Maria Tallchief


Jack Mitchell [Public domain], via Wikimedia Commons

PRIDE AND GRACE. Maria Tallchief receives a Dance Magazine award on April 28, 1961. During her lifetime, Tallchief received many accolades for her precise, graceful, and highly musical dancing. “Above all, I wanted to be appreciated as a prima ballerina who happened to be a Native American, never as someone who was an American Indian ballerina,” Tallchief once wrote.

Born in Fairfax, Okla. on Jan. 24, 1925, Maria Tallchief was America’s first major prima (lead) ballerina, making her a pioneer in a ballet world dominated by European and Russians.
Once Tallchief achieved this title, she held it for 18 years.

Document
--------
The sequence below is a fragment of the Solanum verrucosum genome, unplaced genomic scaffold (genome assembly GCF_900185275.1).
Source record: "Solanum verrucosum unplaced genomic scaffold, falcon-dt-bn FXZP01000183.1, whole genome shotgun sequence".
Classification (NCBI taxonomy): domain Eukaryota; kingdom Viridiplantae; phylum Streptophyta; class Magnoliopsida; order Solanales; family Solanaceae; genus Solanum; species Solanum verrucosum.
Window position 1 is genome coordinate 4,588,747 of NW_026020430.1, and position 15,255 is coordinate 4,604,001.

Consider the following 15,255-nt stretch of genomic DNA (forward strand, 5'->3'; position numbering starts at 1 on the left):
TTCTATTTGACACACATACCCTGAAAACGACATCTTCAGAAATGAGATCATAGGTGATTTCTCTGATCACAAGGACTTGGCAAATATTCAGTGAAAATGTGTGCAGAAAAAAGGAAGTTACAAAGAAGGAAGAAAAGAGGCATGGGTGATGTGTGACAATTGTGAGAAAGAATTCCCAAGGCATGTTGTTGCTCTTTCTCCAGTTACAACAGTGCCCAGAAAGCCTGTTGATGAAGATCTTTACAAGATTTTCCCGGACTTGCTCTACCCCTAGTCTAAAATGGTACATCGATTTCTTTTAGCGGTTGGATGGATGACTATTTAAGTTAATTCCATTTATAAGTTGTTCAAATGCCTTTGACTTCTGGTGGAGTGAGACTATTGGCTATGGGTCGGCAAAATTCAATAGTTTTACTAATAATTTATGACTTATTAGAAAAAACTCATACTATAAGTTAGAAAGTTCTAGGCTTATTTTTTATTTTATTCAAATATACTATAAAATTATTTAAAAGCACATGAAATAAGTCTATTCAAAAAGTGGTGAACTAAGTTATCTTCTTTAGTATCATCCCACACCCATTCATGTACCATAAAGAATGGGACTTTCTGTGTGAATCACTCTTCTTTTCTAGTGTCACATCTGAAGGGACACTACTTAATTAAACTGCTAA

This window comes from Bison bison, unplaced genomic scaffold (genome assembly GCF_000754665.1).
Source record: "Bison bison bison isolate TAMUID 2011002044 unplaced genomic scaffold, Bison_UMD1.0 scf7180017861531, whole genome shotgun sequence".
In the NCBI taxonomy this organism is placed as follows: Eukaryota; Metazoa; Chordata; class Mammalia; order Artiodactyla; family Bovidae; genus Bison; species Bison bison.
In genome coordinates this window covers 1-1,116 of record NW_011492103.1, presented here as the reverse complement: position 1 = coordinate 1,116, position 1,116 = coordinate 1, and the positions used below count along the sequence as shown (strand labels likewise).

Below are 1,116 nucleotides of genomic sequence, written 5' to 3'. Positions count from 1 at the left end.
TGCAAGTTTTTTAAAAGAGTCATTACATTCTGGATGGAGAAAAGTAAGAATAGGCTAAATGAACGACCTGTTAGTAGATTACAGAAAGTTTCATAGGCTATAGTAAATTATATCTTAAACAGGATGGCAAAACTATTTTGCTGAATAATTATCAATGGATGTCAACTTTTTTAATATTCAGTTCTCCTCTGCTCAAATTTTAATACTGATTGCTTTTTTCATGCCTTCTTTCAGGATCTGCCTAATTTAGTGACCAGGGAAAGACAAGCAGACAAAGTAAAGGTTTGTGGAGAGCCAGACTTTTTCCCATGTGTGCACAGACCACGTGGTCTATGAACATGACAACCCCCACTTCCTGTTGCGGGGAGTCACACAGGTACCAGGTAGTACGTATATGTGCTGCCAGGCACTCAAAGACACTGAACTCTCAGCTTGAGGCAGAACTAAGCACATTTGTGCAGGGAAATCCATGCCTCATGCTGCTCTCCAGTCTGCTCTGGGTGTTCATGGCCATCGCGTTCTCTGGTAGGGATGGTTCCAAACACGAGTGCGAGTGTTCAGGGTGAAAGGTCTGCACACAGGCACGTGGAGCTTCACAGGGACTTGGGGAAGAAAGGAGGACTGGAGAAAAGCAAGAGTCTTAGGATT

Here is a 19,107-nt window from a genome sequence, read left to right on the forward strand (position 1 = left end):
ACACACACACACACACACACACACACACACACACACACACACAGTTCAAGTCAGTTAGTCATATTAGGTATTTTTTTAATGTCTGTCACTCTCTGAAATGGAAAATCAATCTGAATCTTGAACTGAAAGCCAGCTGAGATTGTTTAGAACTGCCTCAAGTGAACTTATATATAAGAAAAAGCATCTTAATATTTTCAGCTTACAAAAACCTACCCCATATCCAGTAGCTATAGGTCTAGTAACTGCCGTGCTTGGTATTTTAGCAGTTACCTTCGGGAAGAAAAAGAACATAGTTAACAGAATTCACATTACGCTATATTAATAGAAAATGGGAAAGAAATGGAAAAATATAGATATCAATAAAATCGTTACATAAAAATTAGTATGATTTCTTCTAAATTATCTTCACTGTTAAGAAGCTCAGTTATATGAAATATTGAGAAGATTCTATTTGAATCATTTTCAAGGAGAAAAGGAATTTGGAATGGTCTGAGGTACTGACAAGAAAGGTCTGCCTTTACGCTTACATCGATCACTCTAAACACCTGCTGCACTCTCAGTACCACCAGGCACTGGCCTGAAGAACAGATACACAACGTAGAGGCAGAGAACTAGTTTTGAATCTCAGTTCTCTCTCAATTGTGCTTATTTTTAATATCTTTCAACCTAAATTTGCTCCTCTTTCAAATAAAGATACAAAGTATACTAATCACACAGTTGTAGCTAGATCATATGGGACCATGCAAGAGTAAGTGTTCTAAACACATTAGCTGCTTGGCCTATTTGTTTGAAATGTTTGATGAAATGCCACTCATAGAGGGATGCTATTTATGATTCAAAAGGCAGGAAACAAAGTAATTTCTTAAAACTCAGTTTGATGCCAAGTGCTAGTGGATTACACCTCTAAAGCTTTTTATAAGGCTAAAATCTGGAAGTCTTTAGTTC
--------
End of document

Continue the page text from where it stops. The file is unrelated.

Tallchief danced with the Paris Opera Ballet, the Ballet Russe, and the Balanchine Ballet Society (now New York City Ballet). Dancing with the Balanchine Ballet Society, Tallchief met and had a short-lived marriage with choreographer George Balanchine.
Furthermore, Tallchief was born on the Osage Native American reserve. As the daughter of a tribe member, Tallchief took pride in her heritage; she is considered a trailblazer for Native American women.
During her career, Tallchief gained popularity quickly in the U.S. and abroad. After retiring, Tallchief became the Lyric Opera Ballet’s artistic director and later founded the Chicago City Ballet, holding the same position there.
In 1996, she became one of five artists who received Kennedy Center Honors for their contributions to American art. That year also saw her induction into the National Women’s Hall of Fame.
In 1999, the U.S. government presented Tallchief with the National Medal of Arts.
Tallchief passed away on April 11, 2013. She was 88 years old at the time.